Bath and beauty brand The Body Shop has been exploring how its customer base can actively promote self-love.

Content for the campaign, titled #SelfLoveUprising, includes a series of short clips featuring a diverse group of activists explaining what self-love means to them and how the concept has helped them grow as individuals. The brand has also been engaging with UGC by sharing the ways in which its followers have been brushing up on their own acts of self-love.

Perhaps the most standout part of the campaign is The Body Shop’s recent Brand Takeover ads on TikTok, the most popular of which has gained a whopping 18.5 million views to date. Some of the platform’s best loved creators were recruited for the ads, which encourage TikTok users to take up the #BeRightBack challenge by showing the community how they practice self-love (and tagging the hashtag).

@thebodyshopuk

Tell the world you’ll be right back and do something for you. #BeRightBackWorld

♬ #BeRightBackWorld – The Body Shop

Swiping through to the brand’s website from social, there is plenty of advice readily available to help its followers and customers to start their self-love journey, and tips for improving it if they’ve already started. Visitors can even upload their own photo and story to add to a gallery alongside other advocates.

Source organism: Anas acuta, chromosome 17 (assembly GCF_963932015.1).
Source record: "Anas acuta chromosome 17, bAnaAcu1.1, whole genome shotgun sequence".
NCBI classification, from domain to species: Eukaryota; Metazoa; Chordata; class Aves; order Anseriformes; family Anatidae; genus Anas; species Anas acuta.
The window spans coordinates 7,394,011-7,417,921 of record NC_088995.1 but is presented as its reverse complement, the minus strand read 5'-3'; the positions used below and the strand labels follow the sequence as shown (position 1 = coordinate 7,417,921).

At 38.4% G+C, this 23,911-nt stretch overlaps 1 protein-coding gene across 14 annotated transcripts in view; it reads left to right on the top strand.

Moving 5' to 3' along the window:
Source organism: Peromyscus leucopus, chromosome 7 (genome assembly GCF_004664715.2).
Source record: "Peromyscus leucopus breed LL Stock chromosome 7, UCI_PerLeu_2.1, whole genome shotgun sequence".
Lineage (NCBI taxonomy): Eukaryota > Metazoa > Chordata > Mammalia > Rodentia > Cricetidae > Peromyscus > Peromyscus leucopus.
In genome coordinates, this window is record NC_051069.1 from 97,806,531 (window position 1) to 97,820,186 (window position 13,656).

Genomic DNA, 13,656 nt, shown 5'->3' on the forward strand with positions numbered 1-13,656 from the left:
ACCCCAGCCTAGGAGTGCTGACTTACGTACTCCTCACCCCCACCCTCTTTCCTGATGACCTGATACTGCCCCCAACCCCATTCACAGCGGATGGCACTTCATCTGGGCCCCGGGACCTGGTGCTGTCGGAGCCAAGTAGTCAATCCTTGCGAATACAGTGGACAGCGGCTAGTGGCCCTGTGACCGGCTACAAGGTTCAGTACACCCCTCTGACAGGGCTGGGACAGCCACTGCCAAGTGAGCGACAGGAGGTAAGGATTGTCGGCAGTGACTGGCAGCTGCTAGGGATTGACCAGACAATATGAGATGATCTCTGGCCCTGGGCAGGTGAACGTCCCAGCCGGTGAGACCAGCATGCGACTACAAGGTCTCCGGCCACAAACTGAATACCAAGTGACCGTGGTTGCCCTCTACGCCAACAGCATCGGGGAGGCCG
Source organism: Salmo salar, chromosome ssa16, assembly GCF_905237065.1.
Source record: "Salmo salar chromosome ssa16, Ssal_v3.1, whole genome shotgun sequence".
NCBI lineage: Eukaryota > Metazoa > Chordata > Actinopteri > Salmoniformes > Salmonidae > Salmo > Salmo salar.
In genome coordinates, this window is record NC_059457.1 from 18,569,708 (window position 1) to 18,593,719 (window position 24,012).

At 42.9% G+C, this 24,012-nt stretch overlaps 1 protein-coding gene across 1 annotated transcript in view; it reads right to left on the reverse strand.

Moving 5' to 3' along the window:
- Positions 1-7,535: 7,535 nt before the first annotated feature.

TikTok highlights Sexual Assault Awareness Month

April marks Sexual Assault Awareness Month in the US, and as such, TikTok partnered with experts at RAINN to provide TikTokers with advice, guidance and other resources on coping with and spreading awareness of the impact of sexual violence.

This involved creating a dedicated information centre on the app, which was promoted via hero banners on its popular Discover Page. Displayed in the information centre are a select number of TikToks highlighting key discussion points, educational copy and access to the US National Sexual Assault Hotline. The platform also introduced a number of permanent public service announcements attached to hashtags, for example #consentmatters, to direct users to help and resources associated with these important topics.

In a blog post for the platform, Ebony Tucker, Product Policy Manager explained: “It’s a time to recognize the important conversations happening on our platform about sexual violence, recovery, and advocacy. We’ve been working with experts to improve our understanding of sexual assault and trauma and how to foster a safe and supportive space for survivors.”

SAAM hub TikTok

Image via TikTok

Cuthbert vs Colin

And finally, we all know Twitter would be nothing without the occasional public banter between brands.

After M&S accused discount supermarket Aldi of infringing its Colin the Caterpillar trademark, their social media managers seemed to take the issue into their own hands, in a series of backhanded Tweets which ranged from witty to outright bizarre.

That’s all for now. For more social media updates, head to The Social Quarterly Report.